For the US and Canada, and possibly Mexico too, both the Bronco and Ranger will be built at Ford's Michigan Assembly Plant in Wayne, replacing the Focus and C-Max currently made there.
This will leave some diehard Bronco fans crestfallen, as their pairing at this factory means the new Bronco will be based on the T6 Ranger rather than the larger F-Series truck, the donor vehicle for most generations of the Bronco.
Above: Adios Ford Focus! North American production of which is shifting from the USA to Mexico.
The 2019 Ranger, and by extension the Bronco too, is expected use an updated version of today's T6 platform, with drivetrain updates and changes necessary for compliance with US safety standards.
It's not known how different the American Ranger will be from its global cousin, but given the One Ford policy we would expect it to be closely aligned with the ute currently sold in almost every corner of the world, save Canada and the USA.
As is often for case for global Ford vehicles sold in the US, the North American version will likely feature differences in styling and specification.
Above: The North American Ford Transit is only available with five- and six-cylinder engines.
With development of the global Ranger and Everest being led by a team at Ford Australia, this means our local designers and engineers will play an important role with a pair of vehicles that will, in all likelihood, sell in significant quantities in the USA.
Any drop in volume caused by this move will likely be offset by the new Bronco, and the entry of the Ranger to the American and Canadian markets.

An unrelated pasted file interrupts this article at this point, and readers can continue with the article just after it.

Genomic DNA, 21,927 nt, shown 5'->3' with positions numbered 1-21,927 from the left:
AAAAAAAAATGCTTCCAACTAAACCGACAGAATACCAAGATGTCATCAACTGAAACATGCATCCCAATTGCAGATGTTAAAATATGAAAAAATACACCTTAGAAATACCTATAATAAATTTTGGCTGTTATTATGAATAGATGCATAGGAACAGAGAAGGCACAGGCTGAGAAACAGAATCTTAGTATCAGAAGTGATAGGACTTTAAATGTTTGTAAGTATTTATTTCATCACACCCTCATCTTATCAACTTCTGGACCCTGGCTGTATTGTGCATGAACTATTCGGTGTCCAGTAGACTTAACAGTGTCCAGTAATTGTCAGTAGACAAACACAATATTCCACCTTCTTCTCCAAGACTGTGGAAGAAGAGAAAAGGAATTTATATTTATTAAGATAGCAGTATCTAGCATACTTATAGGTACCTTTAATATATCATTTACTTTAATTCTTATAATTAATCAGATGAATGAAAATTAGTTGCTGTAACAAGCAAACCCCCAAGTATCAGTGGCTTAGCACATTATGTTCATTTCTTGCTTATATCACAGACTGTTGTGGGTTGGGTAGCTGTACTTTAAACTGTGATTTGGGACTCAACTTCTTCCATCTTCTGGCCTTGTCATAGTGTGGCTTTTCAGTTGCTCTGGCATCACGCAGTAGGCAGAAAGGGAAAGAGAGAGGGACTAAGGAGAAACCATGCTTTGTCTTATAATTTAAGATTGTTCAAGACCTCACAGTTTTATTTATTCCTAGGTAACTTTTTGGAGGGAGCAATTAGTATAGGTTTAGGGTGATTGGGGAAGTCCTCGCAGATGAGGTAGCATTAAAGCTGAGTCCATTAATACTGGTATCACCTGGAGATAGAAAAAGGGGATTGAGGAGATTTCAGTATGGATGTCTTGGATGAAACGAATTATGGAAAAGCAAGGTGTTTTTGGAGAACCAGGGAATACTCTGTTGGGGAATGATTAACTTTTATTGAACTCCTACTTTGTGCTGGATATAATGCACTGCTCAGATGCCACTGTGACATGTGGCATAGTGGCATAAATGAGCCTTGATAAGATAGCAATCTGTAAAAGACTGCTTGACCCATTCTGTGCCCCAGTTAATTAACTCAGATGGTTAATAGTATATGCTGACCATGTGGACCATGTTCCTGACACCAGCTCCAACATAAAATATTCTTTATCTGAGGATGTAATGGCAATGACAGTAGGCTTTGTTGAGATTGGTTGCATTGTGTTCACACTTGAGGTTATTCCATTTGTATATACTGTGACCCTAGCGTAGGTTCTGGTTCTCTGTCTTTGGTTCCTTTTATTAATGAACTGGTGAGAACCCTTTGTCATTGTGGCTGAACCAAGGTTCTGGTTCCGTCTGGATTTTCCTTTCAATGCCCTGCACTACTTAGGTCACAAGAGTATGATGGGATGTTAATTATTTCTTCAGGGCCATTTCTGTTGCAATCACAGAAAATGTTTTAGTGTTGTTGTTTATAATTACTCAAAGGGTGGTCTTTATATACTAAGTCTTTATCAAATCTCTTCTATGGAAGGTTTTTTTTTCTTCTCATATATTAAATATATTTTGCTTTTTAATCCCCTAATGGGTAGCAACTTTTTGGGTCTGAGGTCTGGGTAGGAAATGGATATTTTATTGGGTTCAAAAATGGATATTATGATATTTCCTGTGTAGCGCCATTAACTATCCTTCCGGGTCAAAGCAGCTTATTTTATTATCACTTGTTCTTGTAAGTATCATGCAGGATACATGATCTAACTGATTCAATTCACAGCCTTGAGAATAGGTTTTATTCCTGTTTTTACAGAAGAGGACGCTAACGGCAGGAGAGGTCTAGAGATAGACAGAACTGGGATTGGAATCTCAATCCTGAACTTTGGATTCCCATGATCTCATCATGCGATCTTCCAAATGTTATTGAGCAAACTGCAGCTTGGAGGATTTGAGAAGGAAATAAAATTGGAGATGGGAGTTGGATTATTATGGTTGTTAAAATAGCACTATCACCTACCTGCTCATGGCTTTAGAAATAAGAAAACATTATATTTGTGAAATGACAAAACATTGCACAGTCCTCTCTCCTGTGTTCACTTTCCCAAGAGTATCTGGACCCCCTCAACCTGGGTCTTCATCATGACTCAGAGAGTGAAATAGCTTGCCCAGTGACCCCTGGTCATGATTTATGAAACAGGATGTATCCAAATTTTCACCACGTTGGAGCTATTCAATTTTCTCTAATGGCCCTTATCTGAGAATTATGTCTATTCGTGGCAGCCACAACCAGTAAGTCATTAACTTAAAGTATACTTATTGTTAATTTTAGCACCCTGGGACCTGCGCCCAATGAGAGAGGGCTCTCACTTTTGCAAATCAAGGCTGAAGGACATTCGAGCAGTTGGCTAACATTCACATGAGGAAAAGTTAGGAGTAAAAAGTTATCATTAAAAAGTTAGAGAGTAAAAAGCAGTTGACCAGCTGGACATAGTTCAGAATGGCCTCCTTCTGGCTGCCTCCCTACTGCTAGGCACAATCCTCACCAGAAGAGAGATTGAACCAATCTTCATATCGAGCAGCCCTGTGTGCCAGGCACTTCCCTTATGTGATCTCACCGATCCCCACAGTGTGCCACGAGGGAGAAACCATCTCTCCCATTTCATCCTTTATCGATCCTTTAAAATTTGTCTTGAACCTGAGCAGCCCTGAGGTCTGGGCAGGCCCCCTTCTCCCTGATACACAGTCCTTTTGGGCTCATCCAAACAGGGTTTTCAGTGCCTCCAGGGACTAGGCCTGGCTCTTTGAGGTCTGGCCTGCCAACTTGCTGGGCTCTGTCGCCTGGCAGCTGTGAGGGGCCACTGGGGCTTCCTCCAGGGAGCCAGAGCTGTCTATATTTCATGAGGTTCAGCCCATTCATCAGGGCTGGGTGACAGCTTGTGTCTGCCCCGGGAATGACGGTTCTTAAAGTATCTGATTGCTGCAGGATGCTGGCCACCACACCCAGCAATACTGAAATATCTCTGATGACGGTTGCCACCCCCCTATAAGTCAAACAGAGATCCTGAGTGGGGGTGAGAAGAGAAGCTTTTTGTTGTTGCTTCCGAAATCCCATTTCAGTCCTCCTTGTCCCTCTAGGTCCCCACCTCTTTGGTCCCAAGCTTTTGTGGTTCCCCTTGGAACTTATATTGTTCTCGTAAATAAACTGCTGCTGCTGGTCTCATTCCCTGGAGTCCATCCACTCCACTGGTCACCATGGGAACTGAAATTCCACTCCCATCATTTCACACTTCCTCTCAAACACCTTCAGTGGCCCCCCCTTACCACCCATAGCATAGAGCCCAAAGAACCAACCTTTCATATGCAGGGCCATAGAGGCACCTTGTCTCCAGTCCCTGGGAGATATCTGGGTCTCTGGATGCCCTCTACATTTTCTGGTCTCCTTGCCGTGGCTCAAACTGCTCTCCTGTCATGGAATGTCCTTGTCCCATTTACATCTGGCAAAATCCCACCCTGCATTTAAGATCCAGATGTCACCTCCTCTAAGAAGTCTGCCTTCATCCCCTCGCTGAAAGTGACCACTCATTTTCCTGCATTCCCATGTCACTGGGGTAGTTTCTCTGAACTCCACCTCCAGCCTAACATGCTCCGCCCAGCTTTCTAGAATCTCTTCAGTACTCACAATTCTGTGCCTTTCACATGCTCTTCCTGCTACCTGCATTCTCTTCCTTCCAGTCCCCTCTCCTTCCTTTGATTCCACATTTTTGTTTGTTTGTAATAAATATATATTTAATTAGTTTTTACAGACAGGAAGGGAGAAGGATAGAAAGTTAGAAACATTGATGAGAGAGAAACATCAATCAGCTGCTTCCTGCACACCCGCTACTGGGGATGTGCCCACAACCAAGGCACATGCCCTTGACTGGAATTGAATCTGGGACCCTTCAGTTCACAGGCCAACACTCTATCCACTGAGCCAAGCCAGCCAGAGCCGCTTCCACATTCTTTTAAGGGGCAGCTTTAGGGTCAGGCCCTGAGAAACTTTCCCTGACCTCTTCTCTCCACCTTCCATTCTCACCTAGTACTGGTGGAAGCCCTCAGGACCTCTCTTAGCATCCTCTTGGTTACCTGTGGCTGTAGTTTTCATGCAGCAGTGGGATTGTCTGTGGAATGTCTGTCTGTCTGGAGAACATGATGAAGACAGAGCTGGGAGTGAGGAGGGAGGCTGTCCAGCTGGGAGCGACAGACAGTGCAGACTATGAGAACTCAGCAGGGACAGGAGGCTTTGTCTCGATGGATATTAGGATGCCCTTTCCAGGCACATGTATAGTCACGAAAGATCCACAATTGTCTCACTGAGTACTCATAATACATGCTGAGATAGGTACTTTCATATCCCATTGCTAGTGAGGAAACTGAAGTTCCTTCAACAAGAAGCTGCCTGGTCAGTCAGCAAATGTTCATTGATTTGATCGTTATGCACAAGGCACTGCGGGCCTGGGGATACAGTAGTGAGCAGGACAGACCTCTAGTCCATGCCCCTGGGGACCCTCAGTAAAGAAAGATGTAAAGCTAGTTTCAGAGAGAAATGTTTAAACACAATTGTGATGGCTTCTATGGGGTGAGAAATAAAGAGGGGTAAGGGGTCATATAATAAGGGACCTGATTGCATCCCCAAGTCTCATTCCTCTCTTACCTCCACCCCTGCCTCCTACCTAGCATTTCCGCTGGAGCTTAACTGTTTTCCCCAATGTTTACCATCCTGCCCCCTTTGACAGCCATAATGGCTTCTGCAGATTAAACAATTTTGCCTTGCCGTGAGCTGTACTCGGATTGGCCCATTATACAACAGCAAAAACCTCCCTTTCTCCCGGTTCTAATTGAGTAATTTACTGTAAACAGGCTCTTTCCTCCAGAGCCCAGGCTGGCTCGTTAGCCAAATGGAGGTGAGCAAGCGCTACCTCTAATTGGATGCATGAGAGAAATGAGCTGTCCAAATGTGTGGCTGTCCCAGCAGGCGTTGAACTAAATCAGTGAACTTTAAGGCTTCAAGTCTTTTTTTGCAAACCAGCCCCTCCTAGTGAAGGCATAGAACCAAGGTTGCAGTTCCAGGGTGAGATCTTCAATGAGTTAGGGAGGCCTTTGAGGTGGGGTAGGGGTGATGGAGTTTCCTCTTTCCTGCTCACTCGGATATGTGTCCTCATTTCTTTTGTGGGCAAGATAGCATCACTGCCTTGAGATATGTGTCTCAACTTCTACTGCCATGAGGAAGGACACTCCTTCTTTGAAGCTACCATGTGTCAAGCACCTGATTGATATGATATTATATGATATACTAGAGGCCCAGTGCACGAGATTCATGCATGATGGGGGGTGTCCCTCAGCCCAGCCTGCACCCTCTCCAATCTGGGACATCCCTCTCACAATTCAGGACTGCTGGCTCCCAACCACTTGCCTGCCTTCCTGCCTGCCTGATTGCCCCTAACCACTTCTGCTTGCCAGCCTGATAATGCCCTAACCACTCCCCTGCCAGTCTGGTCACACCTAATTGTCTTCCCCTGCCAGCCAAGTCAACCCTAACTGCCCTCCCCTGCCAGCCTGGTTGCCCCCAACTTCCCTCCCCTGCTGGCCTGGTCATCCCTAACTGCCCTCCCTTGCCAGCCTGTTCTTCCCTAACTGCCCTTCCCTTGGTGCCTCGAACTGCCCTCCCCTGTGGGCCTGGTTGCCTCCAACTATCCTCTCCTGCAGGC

Above: Toyota Tacoma, the big cheese in the North American mid-size pick-up market.
The new Ranger will enter a market segment currently growing significantly after many years in the doldrums.
According to Good Car Bad Car, the US mid-size pick-up truck market grew by almost 26 per cent to 448,398 units in 2016, with all entrants growing their sales.
In first spot was the Toyota Tacoma on 191,631 sales (up 6.7 per cent), followed by the Chevrolet Colorado up 28.8 per cent to 108,725. In the final podium position was the Nissan Frontier, still based on the previous-generation Navara, up an impressive 38.4 per cent to 86,926.
The only other two players were the GMC Canyon, a rebadged Colorado, which was up 24.5 per cent to 37,449, and the Honda Ridgeline, which shot up an eye-popping 4451 per cent from 520 sales to 23,667.
While these numbers are impressive in isolation, they pale into insignificance against the full-size pick-up segment, with the Ford F-Series (820,799), Chevrolet Silverado (574,876), and Ram pick-up (489,418) all singlehandedly outselling the entire mid-size pick-up market.